A surge in part-time employment that was behind last month's drop in the U.S. jobless rate takes little away from the overall picture of steady progress in the labor markets, economists say.

The Bureau of Labor Statistics' survey of households showed the number of people working part time for economic reasons rose in June by the most in a year. Some 275,000 more Americans worked less than 35 hours a week because they were unable to find full-time jobs or their hours were cut back.

Swings in the data aren't unusual. Last month's increase in part-timers followed a 196,000 slump in May. What's more, there are about a quarter million fewer Americans working part time for economic reasons than at the end of 2013 and a million more with full-time jobs.

"Since late last year, there was a turn in labor market dynamics in favor of full-time employment," said Millan Mulraine, deputy head of U.S. research and strategy at TD Securities USA in New York. "The underlying message is, the labor market recovery is well and truly on its way."

Changes in part-time employment go into assessing underemployment, one of the measures of labor-market progress being watched by Federal Reserve Chair Janet Yellen. The broadest measure of joblessness, which also takes into account those too discouraged to look for work and those wanting full- time jobs, was 12.1 percent in June. That's about double the main unemployment rate, which fell in June to 6.1 percent, the lowest in almost six years.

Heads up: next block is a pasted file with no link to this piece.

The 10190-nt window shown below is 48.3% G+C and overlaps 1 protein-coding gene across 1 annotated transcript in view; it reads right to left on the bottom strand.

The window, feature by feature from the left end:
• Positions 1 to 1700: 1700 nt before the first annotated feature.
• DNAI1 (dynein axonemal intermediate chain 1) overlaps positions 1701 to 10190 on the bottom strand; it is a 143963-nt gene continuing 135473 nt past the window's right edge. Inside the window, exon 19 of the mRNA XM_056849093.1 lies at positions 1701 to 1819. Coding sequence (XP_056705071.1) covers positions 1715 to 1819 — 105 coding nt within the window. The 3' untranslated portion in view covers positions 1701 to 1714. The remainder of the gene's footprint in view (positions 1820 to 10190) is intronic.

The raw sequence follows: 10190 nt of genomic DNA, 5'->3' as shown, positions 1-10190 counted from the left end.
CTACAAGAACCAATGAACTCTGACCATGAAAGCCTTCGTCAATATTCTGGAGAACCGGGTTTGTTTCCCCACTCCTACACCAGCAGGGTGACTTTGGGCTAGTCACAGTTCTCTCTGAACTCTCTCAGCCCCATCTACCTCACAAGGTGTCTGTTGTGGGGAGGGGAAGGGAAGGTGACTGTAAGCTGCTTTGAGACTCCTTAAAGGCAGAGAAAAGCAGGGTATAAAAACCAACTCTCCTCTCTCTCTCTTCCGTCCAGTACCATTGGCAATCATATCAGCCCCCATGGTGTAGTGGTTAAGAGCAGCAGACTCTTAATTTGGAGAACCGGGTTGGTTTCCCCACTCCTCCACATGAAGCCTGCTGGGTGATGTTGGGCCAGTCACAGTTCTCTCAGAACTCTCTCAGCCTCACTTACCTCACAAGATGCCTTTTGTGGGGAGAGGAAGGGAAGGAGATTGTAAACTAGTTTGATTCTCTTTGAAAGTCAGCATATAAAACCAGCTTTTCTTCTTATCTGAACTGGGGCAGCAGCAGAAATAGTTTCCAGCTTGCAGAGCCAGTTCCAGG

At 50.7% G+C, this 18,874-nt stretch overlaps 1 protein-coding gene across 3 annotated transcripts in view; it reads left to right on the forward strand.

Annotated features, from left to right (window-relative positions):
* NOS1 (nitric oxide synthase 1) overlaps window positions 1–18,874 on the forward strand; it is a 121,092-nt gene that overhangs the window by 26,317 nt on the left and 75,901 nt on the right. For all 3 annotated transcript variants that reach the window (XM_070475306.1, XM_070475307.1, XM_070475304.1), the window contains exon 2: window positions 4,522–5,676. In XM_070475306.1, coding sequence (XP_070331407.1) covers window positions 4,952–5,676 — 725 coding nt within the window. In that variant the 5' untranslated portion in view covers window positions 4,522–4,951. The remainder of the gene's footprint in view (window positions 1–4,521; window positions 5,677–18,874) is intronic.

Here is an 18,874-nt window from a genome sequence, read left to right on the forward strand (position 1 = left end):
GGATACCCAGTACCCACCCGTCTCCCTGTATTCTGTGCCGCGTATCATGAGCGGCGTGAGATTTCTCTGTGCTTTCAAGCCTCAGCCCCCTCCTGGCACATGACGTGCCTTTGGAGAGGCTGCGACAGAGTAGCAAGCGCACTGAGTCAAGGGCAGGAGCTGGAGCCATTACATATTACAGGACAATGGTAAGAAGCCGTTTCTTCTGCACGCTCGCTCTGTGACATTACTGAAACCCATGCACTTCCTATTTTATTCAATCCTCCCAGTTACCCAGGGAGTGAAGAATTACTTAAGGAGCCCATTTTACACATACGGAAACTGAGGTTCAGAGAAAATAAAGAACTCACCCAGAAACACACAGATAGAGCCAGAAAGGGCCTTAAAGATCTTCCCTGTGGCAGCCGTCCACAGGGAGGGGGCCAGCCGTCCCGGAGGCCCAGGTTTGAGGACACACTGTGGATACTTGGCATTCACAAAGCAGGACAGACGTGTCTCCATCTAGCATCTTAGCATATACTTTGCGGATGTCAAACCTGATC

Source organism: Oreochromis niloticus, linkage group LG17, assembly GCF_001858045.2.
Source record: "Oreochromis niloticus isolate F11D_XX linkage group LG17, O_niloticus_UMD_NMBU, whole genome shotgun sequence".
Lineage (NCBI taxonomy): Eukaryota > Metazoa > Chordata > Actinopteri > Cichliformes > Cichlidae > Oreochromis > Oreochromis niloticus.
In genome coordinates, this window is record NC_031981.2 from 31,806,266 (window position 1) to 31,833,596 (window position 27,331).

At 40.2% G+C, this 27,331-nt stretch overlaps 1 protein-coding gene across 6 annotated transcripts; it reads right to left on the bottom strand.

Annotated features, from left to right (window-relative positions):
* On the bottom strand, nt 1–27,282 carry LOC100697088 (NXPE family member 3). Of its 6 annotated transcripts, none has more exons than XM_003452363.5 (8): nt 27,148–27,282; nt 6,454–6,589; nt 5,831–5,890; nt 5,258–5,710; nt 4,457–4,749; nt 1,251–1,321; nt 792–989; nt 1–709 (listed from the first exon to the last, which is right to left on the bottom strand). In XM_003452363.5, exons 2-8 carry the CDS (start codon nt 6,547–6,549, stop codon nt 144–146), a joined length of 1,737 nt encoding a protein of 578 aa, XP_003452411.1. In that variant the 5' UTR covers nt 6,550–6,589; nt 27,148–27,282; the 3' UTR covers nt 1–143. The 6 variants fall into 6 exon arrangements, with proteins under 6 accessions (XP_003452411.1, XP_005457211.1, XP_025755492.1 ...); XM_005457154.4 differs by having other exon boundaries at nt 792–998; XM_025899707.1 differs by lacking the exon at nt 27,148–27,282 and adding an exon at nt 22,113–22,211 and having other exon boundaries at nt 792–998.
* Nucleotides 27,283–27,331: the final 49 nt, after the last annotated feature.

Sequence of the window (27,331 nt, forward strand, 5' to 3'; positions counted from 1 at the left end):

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Employment Share

Progress toward more full-time employment is still slow. The number of Americans putting in 35 hours or more as a share of the total number of employed was 80.8 percent in June. While that's up from a low of 79.9 percent in February 2010, the share is still well below the 83.1 percent in December 2007, when the recession began.

That helps explain why hours worked and wage gains remain limited. The average workweek in June was 34.5 hours for a fourth straight month, while the year-over-year increase in average hourly earnings was 2 percent, matching the average since 2009.

"Labor market slack is diminishing, albeit slowly," Bricklin Dwyer, an economist at BNP Paribas in New York, said in a note to clients. "While progress is being made in getting people back to work, the jobs created continue to be of lower quality, with employees working fewer hours than they desire for lower wages."

That suggests the Fed can stick to its strategy of gradually reducing monthly bond purchases, a stimulus policy known as quantitative easing, while keeping borrowing costs low until the second half of next year, said Dana Peterson, an economist at Citigroup Global Markets Inc. in New York.

"The improvement in the labor market shows that economic slack is being absorbed without stoking inflation," Peterson said in a research note. "The data signal that the Fed likely will remain on cruise control with regard to tapering of QE, and likely will not raise rates until September 2015."